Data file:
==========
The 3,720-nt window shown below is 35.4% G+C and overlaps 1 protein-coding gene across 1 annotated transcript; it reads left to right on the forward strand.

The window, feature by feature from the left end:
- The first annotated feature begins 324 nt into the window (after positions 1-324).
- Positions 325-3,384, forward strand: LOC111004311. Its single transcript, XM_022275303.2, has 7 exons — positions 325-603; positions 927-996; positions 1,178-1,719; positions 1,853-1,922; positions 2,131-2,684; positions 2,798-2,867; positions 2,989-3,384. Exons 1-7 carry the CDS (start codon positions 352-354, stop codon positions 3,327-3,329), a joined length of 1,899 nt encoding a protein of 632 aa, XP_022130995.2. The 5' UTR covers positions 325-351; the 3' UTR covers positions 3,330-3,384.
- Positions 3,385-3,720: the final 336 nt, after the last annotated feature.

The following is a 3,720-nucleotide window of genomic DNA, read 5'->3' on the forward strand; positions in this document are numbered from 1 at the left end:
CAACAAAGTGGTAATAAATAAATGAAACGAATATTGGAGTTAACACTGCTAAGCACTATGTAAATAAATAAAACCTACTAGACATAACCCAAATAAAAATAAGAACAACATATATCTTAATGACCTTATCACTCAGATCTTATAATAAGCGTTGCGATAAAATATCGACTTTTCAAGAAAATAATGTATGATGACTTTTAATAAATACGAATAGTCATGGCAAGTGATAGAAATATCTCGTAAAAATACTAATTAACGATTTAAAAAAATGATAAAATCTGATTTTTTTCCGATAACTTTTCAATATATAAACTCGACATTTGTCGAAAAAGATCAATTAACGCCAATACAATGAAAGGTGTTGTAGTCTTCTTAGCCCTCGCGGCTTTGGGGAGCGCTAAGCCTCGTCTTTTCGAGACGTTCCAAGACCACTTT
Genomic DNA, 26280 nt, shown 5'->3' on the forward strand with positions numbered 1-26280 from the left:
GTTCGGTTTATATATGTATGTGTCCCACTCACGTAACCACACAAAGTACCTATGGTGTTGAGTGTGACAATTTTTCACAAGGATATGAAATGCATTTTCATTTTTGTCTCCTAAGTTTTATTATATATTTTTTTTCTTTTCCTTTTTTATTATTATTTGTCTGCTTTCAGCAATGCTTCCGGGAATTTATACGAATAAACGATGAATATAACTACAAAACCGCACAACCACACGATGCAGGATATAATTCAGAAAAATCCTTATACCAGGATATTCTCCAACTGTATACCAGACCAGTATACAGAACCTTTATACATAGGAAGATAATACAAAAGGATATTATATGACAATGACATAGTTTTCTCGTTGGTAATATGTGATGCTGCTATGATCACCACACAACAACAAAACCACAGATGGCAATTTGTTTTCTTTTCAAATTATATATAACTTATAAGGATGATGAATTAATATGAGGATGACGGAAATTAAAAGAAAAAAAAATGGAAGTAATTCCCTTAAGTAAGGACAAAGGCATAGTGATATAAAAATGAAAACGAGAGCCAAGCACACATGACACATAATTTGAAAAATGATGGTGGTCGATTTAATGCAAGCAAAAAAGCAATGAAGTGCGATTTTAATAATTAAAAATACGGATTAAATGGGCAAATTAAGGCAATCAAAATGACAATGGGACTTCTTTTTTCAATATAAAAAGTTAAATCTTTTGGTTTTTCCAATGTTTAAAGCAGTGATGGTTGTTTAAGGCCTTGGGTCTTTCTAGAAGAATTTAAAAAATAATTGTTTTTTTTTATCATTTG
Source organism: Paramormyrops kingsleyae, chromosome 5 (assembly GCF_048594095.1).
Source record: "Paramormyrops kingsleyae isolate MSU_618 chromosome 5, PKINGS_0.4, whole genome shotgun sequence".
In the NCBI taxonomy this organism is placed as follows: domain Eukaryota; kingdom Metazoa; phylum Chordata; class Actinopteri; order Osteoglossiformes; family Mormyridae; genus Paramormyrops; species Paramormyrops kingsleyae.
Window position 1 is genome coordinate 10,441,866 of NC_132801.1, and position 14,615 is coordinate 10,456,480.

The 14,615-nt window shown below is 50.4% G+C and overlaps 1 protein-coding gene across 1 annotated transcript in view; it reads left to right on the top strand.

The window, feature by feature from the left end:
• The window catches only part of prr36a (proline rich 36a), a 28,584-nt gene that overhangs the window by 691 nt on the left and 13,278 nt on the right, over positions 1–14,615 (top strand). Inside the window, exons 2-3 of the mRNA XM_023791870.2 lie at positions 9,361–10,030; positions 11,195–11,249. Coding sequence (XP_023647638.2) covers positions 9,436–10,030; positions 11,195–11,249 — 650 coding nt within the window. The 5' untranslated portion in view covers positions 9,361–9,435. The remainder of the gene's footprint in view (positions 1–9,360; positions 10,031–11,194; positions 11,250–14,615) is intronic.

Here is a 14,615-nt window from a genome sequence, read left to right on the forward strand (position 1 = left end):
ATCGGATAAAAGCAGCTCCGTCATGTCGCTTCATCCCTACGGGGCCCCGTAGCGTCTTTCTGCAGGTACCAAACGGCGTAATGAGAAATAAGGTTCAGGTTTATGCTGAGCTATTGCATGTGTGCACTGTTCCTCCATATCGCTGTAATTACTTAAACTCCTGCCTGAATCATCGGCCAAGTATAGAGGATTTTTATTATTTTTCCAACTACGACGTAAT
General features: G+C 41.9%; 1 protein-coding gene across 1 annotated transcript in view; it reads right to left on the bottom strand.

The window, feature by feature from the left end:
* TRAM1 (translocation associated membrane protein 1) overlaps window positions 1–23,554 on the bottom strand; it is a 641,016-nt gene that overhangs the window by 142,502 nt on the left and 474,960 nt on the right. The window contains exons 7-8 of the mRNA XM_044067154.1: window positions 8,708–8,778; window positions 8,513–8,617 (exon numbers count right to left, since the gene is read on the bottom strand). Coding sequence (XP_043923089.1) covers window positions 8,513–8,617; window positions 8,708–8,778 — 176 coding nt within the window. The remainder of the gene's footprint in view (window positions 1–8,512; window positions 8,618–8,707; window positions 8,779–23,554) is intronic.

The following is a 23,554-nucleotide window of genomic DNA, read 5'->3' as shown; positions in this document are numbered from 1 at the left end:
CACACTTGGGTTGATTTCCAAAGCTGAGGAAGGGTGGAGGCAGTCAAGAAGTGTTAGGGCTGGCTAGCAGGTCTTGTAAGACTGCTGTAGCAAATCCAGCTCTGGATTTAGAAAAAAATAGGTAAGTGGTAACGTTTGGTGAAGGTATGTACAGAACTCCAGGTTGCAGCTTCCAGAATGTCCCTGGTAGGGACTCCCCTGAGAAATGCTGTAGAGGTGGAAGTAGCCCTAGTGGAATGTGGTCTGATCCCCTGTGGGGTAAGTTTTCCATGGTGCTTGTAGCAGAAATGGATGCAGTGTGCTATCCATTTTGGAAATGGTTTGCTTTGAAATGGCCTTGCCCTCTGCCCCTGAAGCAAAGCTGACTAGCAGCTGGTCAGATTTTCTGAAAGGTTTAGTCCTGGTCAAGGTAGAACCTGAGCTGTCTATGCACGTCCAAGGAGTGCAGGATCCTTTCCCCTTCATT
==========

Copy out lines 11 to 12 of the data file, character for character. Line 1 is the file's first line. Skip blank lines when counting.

Source record: "Paramormyrops kingsleyae isolate MSU_618 chromosome 5, PKINGS_0.4, whole genome shotgun sequence".
In the NCBI taxonomy this organism is placed as follows: domain Eukaryota; kingdom Metazoa; phylum Chordata; class Actinopteri; order Osteoglossiformes; family Mormyridae; genus Paramormyrops; species Paramormyrops kingsleyae.